This is a wonderful short spiritual book about how to leave the troubles you face in life completely in the hands of the Lord. Joseph Cardinal Bernardin writes about his final spiritual journey.

“Come to me, all you who labor and are burdened, and I will give you rest.
Take my yoke upon you and learn from me, for I am meek and humble of heart; and you will find rest for your selves.
For my yoke is easy, and my burden light.”

Matthew: 11: 28-30




Christopher Leach
I read this book in a 24-hour period as a personal spiritual retreat. I had been working as a hospital chaplain and was struggling to cope with life, death, and eternal life. Cardinal Bernardin's words are inspiring, life-giving and soul refreshing. His faith and holiness shine through each page. I highly recommend this book to anyone who is struggling with serious illness, either physical or spiritual.
Jen
Simple and hopeful. Cardinal Bernardin journals his search for meaning with each of his struggles -- a false accusation, cancer, and finally dying. He reveals reasons for hope and peace in each experience. Rather than sad, this story is joyful and gives hope in an Easter after each trial. He insightfully answers the question of why we have suffering, as someone who experiences it and who truly cares for his people and wants to provide them with encouragement.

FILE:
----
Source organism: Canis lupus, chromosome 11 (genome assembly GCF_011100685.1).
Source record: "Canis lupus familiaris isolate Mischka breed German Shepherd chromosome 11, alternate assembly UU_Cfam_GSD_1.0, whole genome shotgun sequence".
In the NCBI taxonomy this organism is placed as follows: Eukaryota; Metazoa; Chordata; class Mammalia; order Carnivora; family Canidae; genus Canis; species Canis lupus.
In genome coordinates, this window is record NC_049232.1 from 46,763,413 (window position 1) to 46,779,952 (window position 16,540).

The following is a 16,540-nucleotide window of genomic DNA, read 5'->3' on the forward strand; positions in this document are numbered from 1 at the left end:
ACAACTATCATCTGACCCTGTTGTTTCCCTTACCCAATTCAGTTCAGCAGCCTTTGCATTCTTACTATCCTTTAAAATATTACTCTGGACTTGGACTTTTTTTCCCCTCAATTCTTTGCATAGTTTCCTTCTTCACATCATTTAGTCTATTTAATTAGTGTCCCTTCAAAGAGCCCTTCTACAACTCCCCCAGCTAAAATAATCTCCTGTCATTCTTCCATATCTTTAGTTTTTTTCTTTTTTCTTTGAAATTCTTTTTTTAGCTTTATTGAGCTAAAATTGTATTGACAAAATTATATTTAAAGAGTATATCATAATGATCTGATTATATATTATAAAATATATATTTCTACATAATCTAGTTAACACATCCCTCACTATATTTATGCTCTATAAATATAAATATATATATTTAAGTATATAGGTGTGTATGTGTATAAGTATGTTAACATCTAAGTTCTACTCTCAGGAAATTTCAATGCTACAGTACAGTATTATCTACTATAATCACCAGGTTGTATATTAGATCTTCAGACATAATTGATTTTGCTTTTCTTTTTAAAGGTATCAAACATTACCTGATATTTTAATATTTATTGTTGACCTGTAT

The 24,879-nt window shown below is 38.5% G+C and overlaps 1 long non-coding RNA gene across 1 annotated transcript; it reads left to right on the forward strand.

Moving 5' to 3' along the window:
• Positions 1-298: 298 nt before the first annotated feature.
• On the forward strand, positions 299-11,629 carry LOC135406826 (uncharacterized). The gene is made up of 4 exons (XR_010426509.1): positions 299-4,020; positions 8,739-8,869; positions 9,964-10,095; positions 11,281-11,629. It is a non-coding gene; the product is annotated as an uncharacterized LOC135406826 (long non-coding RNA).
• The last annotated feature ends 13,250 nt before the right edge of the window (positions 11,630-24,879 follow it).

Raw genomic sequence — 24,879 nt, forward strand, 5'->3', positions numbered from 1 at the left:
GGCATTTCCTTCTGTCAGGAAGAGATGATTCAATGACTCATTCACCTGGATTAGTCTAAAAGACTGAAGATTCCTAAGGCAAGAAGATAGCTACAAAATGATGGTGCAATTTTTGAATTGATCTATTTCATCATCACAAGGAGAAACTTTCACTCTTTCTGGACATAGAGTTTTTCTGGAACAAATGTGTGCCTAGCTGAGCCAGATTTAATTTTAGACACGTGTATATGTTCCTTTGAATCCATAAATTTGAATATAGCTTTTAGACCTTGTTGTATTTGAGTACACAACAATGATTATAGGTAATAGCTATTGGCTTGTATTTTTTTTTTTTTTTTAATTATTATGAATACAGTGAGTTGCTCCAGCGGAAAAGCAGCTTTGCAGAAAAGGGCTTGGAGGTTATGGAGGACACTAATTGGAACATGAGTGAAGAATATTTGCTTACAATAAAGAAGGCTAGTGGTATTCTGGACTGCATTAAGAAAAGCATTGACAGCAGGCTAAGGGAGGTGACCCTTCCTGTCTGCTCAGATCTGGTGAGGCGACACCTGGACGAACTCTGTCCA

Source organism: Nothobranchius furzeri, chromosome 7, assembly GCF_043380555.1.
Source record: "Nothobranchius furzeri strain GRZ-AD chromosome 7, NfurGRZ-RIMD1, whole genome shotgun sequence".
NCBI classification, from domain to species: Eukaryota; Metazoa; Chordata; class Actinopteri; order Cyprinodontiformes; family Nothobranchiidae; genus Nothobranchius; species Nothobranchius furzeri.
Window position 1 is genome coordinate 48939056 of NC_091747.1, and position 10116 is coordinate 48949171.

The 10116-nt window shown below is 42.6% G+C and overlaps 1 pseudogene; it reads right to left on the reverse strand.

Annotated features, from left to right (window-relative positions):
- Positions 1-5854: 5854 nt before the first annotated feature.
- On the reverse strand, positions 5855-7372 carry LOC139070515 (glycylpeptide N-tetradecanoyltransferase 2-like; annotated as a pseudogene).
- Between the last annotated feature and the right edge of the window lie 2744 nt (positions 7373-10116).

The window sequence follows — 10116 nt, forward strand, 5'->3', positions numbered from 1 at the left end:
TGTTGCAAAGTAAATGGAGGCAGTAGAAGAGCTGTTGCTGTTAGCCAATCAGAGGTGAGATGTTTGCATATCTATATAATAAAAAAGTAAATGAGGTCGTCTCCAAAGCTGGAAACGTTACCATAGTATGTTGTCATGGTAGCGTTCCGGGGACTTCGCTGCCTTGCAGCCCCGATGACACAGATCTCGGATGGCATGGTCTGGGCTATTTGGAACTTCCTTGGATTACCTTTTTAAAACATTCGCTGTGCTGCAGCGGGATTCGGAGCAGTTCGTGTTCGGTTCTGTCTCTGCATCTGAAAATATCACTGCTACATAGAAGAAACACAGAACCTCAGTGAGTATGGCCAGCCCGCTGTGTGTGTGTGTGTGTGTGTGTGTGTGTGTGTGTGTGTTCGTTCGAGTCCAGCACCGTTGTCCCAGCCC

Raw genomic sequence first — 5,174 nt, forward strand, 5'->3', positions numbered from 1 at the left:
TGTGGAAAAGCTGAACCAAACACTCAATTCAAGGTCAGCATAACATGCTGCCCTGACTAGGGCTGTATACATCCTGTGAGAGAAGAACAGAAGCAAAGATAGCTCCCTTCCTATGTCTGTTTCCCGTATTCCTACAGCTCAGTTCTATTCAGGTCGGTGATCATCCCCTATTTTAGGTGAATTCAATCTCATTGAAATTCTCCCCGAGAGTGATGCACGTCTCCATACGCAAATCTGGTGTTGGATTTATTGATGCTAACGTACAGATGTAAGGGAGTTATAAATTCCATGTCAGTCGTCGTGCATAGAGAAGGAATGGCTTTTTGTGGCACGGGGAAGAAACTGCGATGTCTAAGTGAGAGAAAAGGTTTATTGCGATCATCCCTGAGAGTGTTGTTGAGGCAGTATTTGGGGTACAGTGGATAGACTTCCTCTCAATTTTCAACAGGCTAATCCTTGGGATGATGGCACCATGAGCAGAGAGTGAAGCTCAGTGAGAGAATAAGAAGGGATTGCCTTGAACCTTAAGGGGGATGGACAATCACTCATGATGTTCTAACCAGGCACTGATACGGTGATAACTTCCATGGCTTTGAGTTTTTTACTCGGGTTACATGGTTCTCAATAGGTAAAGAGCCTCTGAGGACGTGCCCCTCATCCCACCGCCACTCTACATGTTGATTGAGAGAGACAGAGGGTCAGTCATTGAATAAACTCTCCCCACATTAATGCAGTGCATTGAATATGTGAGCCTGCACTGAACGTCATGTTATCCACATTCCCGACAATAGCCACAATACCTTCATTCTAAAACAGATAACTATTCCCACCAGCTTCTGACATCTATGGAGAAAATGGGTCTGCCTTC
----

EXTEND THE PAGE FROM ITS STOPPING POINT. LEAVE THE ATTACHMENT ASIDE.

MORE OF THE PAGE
Sue MacDonald
Apr 01, 2008 rated it it was amazing
Recommends it for: anyone who is looking for a return to peace in their daily lives
Originally read in 2006, I still pick up this book by Cardinal Bernadin. It is a thoughtful journal of Carindal Bernadin's last few years. Regardless of your religious background or spirituality, there are life lessons to be learned from this small but memorable book.

What I learned from this book - 1. oftentimes forgiveness can provide relief for both people 2. Illness affects everyone 3. The number of people who care about you is more than you could imagine.
Allen
May 22, 2015 rated it it was amazing  ·  review of another edition